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Former city spokesperson opens political strategy firm

Veronica Brezina



Summit Communications Strategies Founder Janelle Irwin Taylor. Photo by The Workmans.

When St. Petersburg Communications Director Janelle Irwin Taylor resigned from her role with the city last year, she started dabbling in the public relations subcontracting world – carving out a new career path as an independent consultant. 

“A few years ago, before I started working with [Mayor Ken] Welch, I was kind of searching for my pivoting point to go into public relations,” said Taylor, who has a background in political reporting. “As a journalist, I had reached a natural pinnacle in my career without going on a national stage, and I want to continue to embrace the power of local government and politics.” 

Taylor was one of Welch’s key hires when he took office. She said she exited the administration due to a “hostile work environment, lack of communication or guidance and overall culture of bullying,” created by her direct supervisor, who at the time was Deputy Mayor Stephanie Owens.

Taylor, working as a reporter, recalls when she was keeping her eyes out for a good opportunity that suited her needs and aligned with her political ideology. “I was really excited when I started having conversations with Welch’s administration. I’ve been a Welch fan for most of my career. Unfortunately, things outside our relationship led to my premature and unexpected exit.” 

Following her departure, Taylor started filing the paperwork to create her new public relations firm – Summit Communications Strategies – a fitting name for someone who travels to the mountains of Colorado to hike and visit family.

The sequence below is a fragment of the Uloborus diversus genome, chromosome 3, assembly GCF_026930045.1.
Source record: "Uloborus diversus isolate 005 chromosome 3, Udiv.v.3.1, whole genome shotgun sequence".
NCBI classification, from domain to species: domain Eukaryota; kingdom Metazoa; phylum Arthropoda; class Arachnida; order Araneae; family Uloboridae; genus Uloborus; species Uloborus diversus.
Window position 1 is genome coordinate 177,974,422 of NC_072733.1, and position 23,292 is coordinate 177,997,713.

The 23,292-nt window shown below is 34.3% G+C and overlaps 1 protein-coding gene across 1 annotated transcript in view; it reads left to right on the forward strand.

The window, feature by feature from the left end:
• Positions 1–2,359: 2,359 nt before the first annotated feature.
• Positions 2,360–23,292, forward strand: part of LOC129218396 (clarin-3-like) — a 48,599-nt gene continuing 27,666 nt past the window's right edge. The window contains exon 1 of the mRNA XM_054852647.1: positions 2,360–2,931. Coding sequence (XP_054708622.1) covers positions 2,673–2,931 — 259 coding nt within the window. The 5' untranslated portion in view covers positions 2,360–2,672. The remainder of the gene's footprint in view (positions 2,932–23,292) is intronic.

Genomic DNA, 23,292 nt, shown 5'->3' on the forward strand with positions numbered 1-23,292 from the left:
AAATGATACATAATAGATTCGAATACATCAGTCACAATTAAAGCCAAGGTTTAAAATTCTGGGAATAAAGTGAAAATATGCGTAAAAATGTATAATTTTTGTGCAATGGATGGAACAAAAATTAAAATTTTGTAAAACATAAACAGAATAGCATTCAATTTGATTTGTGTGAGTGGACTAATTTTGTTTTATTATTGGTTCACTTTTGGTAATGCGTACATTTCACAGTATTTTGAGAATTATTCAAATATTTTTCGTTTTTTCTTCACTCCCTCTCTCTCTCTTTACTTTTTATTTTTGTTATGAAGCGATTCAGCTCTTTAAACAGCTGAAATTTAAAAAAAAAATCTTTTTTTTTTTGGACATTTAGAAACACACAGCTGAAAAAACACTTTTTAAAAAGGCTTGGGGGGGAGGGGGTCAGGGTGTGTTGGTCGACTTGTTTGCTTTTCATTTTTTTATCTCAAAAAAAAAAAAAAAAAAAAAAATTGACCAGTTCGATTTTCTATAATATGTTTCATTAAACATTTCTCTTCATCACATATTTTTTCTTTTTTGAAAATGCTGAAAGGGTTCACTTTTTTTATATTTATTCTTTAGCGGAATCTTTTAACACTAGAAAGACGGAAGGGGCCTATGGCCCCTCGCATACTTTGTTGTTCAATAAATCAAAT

“Through conversations, I’ve found there’s a need for more strong consultants, particularly in Pinellas County,” she said. 

Taylor is currently undertaking subcontracting work at local firms, including Tampa-based Omni Public, representing private clients and attorneys, but she plans to have a primary focus on politics through her firm. 

“Politics is my niche; I want to focus on political efforts ahead for the 2024 election cycle,” she said, noting she will be a democratic or nonpartisan consultant.

“We are at political crossroads, and not just on a national level that people tend to focus on. Local governments determine the kind of water that flows out of your sinks. It affects your life every day in a way national government does not. By entering the space as a consultant and strategist, it really opens the door for some progress at a time when there’s so much political and cultural rhetoric,” Taylor said.

“We need people in office who can pass policies that serve everyone. We have good consultants in Tampa Bay, but we just don’t have enough of them. When you have limited consultants, they may be overextending, and then you are not getting the quality service needed to help win elections.” 

Taylor previously worked as a senior editor at Florida Politics, covering legislation and local administrations. She was also a reporter at the Tampa Bay Business Journal and the WMNF-FM.

Her email is


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